I have had several interesting conversations in the last week with DLI members about how open we should be at work about being disabled. It seems to be one of the perennial questions that we all come back to, as we experience workplace prejudice over and over.
There is no right answer, only your answer.
Being disabled is the reason many DLI members are not appointed to jobs we are suitably qualified for. Prejudice is still common in the wider community, and that means in employment. There are still many people who cannot believe that disabled people are competent and capable senior leaders.
One DLI member I was speaking with insisted that they would not talk disability, nor include any references to disability in their job application or resume, until they had been appointed. This seems like the only way they will get past the assumptions and prejudice. Many disability leaders take months or years to find a position at their level of qualification and expertise.
Other DLI members tell harrowing stories of losing their senior positions once they became open about their disability. Being open is a high risk gamble.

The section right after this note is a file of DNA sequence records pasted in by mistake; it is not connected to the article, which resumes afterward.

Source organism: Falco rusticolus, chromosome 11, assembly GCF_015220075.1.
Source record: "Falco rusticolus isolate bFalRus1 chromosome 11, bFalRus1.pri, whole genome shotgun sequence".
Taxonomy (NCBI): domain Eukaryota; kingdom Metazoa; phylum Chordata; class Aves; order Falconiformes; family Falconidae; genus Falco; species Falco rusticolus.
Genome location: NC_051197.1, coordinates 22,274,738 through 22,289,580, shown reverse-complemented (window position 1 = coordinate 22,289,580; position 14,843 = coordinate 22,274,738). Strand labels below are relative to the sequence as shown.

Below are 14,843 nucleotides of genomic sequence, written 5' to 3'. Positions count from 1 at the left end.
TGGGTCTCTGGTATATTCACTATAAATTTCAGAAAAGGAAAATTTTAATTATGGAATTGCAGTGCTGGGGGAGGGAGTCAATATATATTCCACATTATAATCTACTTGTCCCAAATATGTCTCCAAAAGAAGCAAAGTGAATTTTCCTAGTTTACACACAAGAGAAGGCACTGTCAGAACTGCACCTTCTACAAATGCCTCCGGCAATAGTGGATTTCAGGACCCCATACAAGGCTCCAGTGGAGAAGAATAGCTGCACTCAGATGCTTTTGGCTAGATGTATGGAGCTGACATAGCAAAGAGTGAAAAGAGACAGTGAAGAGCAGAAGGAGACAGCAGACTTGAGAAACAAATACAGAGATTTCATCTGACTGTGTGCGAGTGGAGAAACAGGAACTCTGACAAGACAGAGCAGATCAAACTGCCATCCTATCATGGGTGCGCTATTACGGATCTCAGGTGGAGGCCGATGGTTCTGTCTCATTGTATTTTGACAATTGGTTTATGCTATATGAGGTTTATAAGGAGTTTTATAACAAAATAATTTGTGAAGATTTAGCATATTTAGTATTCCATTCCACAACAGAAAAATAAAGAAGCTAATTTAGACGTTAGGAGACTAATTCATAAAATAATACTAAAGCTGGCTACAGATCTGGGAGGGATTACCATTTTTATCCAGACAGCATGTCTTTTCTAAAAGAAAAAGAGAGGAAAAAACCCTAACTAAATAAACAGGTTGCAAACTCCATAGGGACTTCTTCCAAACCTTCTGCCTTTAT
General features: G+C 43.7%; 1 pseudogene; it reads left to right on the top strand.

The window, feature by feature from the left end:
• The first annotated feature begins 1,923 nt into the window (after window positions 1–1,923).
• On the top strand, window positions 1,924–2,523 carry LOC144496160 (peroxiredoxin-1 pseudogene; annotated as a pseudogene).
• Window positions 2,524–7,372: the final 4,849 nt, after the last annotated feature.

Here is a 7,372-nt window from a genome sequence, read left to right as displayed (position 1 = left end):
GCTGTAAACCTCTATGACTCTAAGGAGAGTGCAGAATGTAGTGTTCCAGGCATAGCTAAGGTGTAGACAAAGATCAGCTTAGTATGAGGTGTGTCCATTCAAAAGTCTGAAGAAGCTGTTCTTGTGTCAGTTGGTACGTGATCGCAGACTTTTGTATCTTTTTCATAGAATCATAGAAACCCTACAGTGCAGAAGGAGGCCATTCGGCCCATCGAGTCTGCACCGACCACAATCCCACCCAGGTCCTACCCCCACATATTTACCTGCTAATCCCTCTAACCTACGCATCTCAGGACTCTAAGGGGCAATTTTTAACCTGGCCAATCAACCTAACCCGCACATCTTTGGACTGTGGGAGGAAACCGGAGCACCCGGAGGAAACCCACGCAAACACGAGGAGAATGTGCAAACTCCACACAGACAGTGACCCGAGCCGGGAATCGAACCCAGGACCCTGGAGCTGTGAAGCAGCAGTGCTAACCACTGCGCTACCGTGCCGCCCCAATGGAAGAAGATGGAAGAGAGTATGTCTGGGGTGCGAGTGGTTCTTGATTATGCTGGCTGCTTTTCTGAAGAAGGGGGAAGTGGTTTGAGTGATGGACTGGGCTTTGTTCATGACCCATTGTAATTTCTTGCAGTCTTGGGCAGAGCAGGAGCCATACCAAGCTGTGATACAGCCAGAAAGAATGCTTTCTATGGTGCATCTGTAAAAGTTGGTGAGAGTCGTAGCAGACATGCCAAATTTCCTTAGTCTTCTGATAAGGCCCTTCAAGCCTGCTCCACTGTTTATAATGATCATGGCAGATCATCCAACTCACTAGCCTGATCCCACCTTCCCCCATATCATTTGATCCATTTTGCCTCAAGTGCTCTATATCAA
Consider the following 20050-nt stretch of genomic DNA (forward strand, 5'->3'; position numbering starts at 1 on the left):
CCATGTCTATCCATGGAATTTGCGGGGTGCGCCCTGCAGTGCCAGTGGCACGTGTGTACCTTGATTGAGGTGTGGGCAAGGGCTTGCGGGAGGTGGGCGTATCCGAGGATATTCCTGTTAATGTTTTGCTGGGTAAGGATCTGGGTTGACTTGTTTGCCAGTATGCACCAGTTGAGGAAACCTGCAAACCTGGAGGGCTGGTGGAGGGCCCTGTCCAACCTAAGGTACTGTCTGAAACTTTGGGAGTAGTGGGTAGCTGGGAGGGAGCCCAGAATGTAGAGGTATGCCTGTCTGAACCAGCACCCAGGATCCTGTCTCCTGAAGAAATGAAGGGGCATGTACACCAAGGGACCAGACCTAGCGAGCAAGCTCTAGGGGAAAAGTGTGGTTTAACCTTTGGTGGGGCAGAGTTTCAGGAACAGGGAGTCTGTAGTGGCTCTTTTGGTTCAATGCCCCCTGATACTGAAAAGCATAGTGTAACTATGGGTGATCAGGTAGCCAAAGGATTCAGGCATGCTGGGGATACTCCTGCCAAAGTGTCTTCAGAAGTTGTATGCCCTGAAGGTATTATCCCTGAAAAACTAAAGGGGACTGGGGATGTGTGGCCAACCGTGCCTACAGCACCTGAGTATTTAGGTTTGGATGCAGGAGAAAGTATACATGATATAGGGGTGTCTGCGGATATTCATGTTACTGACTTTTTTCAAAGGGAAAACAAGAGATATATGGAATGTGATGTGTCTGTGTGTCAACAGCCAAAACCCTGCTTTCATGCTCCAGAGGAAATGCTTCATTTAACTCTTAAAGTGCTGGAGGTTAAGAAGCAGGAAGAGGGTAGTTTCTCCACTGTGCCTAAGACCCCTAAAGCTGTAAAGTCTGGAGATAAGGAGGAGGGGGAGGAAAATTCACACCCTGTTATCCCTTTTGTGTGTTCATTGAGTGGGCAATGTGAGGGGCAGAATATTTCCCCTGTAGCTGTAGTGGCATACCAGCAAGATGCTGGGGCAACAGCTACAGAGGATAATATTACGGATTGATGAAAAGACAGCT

The paradox is that we will not change the culture of organisations until more disabled people are in senior positions. So, if we are not open about disability are we preventing necessary culture change? Perhaps.
The difficulty is, we cannot change the culture unless we are inside the organisation. So, getting appointed is a necessary first step. Perhaps we do need to do whatever it takes to get appointed, so that we can make change.
Most disabilities are not visible. That means most disability leaders can make the choice about being open about their disability with prospective employers. Other disability leaders have more visible disabilities or require adjustments to attend interviews – for them there is no choice.
For most of us, not being open about disability means becoming exhausted by concealing it. Its also important to remember that you are not personally required to fight all the disability rights battles alone and by risking your own security. Disabled people are like everyone else; we need to pay the rent and eat.
It is your decision. It is your choice how you represent yourself to the world. There is no right answer, only your answer. The DLI is here as your community, to support you in whatever choice you make.